Monday, October 19, 2009


Using agricultural roof-space in high-tech Corsica

I have just been reading about one of the best and greenest ideas I’ve ever come across, in today’s (5th October) Corse Matin.

The Chamber of Agriculture of Haute Corse is promoting this energy saving suggestion to local farmers and it works like this…

The farmers of northern Corsica have hectare upon hectare of land occupied by agricultural buildings, and the Government is proposing that some of the resulting roofing is populated with photovoltaic cells. Forget crude solar-powered water pumps - these cells have the capacity of turning the sun’s energy directly into electricity, and instead of being used inefficiently on site, it is fed back into France’s electricity grid. The farmer receives about 43 cents per kilowatt hour generated.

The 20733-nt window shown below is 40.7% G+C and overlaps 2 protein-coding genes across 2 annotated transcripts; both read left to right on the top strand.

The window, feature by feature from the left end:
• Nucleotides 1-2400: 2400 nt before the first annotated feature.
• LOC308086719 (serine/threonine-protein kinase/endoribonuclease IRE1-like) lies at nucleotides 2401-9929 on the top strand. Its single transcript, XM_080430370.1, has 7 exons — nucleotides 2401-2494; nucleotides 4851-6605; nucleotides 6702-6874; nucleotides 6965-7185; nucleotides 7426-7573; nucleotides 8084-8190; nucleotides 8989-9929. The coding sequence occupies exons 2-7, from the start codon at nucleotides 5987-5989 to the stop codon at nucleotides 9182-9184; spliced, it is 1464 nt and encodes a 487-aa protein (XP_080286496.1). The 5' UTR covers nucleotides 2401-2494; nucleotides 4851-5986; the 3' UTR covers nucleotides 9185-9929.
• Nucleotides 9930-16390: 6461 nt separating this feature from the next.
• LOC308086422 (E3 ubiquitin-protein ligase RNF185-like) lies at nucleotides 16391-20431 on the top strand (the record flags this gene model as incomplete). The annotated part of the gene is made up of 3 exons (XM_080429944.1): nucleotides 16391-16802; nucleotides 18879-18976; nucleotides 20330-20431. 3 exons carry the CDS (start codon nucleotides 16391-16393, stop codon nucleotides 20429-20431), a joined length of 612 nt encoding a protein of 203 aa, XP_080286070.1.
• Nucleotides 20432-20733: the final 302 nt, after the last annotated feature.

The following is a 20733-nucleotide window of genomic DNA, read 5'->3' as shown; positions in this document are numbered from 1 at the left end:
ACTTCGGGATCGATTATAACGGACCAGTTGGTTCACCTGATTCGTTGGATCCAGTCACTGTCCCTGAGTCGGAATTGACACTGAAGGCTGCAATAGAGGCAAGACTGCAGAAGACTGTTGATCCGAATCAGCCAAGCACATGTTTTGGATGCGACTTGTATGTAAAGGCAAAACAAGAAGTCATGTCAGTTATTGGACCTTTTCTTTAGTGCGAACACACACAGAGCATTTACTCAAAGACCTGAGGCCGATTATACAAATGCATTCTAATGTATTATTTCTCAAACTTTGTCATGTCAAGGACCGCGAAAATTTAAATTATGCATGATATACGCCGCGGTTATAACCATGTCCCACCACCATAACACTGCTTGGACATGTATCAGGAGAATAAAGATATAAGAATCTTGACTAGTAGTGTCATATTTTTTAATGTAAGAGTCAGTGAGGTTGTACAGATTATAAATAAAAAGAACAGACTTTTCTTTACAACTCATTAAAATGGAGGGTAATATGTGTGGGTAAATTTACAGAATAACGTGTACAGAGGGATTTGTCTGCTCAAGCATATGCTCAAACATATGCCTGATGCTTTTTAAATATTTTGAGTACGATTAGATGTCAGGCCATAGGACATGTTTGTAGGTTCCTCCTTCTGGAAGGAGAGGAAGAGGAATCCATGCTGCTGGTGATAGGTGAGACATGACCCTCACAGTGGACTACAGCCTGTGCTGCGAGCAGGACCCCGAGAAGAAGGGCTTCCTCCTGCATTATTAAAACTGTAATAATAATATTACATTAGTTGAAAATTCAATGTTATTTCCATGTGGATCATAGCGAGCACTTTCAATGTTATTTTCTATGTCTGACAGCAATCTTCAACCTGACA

This is a pretty new idea and I haven’t done the sums on how much cash this is likely to bring in for a typical farmer, or indeed how much of Corsica’s energy will be able to be generated in this way.

Although I’ve nothing in principle against nuclear energy, I feel that at present too much of France’s energy needs are met by nuclear power stations (though much of Corsica’s electricity comes from hydro-electric power). All said and done, this photo-voltaic scheme seems like a fundamentally good idea.

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